The above expansions of numbering sequences for format tokens such as a and i are indicative but not prescriptive. There are various conventions in use for how alphabetic sequences continue when the alphabet is exhausted, and differing conventions for how roman numerals are written for example, IV versus IIII as the representation of the number 4. Sometimes alphabetic sequences are used that omit letters such as i and o. This specification does not prescribe the detail of any sequence other than those sequences consisting entirely of decimal digits.

Many numbering sequences are language-sensitive. This applies especially to the sequence selected by the tokens w , W and Ww. It also applies to other sequences, for example different languages using the Cyrillic alphabet use different sequences of characters, each starting with the letter x Cyrillic capital letter A.

If the argument is specified, the value should be either an empty sequence or a value that would be valid for the xml:lang attribute see [Extensible Markup Language XML 1. Note that this permits the identification of sublanguages based on country codes from ISO as well as identification of dialects and regions within a country.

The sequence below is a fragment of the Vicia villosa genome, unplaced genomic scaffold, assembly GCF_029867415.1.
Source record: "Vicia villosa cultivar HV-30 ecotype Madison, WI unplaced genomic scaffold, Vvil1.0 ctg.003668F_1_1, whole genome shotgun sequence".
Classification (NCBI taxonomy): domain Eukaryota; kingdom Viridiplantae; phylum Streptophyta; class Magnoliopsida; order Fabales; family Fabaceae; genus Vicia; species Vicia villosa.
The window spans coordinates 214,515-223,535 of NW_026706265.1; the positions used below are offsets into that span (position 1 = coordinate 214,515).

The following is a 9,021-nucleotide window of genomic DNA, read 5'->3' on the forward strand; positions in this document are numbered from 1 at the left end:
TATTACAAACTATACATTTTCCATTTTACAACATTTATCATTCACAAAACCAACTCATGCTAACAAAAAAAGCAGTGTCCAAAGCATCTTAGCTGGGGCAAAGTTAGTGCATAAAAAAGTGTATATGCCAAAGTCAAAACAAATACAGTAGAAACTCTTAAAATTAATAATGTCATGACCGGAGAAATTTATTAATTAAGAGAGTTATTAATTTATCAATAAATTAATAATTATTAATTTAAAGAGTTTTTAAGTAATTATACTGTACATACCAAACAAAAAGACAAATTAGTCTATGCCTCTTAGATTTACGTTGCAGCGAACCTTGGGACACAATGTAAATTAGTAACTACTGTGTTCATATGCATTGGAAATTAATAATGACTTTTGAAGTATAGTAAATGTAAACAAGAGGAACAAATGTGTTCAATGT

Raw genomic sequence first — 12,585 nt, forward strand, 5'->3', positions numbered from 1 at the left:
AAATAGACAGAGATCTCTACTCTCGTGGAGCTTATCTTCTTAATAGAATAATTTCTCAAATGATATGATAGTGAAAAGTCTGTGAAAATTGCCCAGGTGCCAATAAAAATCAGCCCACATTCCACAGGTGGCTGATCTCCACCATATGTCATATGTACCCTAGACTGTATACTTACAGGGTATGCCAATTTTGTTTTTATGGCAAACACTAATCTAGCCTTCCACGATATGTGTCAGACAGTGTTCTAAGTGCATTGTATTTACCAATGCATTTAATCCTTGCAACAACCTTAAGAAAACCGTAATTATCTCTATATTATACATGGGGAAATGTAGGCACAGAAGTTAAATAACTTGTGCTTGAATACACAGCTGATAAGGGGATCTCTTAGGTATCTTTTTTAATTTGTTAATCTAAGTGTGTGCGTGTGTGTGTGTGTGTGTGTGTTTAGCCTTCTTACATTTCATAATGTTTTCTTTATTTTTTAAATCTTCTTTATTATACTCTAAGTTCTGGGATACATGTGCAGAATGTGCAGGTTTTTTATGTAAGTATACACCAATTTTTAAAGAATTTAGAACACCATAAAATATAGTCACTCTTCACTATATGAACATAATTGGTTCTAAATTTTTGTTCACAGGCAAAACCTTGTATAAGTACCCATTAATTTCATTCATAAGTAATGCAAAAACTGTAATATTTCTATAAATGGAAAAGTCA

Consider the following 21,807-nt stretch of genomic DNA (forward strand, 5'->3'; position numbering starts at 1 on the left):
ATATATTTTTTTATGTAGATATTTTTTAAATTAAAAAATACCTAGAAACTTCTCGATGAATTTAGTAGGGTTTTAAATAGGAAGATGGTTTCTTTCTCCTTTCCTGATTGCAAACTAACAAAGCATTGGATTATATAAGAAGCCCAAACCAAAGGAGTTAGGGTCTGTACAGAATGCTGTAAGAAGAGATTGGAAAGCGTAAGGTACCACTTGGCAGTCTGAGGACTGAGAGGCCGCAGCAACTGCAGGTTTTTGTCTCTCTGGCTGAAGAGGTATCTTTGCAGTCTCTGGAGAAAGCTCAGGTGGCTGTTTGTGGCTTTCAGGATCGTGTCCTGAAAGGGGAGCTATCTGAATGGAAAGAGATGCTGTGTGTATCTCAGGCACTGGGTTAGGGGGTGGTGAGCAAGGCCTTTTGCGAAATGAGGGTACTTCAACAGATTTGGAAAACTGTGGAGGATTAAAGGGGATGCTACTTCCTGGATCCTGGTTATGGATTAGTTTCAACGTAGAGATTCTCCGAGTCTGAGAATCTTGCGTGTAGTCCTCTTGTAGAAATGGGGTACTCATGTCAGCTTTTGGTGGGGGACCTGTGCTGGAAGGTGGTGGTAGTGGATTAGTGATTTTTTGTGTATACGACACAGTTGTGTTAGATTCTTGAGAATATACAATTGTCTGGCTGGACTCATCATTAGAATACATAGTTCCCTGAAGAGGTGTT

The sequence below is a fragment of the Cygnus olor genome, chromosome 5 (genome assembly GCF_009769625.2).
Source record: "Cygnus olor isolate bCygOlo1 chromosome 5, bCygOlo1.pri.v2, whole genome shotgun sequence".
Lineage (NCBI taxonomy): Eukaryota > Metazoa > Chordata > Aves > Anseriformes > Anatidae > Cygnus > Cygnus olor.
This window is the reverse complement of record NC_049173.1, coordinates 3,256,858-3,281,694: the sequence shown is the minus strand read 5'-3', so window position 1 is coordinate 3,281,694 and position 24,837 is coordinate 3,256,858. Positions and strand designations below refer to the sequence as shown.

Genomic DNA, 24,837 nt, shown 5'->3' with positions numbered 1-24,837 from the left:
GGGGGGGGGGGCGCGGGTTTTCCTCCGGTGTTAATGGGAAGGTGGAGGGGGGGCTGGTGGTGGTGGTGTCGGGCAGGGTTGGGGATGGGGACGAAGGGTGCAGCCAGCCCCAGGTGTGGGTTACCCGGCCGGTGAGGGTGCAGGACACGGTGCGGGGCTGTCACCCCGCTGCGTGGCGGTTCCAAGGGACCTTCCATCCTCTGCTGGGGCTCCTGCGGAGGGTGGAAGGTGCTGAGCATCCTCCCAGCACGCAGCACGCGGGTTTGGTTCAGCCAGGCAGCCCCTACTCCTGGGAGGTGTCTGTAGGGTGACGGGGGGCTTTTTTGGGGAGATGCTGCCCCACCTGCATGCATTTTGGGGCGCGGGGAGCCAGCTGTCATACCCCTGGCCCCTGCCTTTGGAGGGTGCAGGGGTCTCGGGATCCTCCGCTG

The set of languages for which numbering is supported is · implementation-defined ·. That is, if it is present it must consist of one or more of the following, in order:. either c or o , optionally followed by a sequence of characters enclosed between parentheses, to indicate cardinal or ordinal numbering respectively, the default being cardinal numbering. either a or t , to indicate alphabetic or traditional numbering respectively, the default being · implementation-defined ·.

If the o modifier is present, this indicates a request to output ordinal numbers rather than cardinal numbers. For example, in English, when used with the format token 1 , this outputs the sequence 1st 2nd 3rd 4th The string of characters between the parentheses, if present, is used to select between other possible variations of cardinal or ordinal numbering sequences.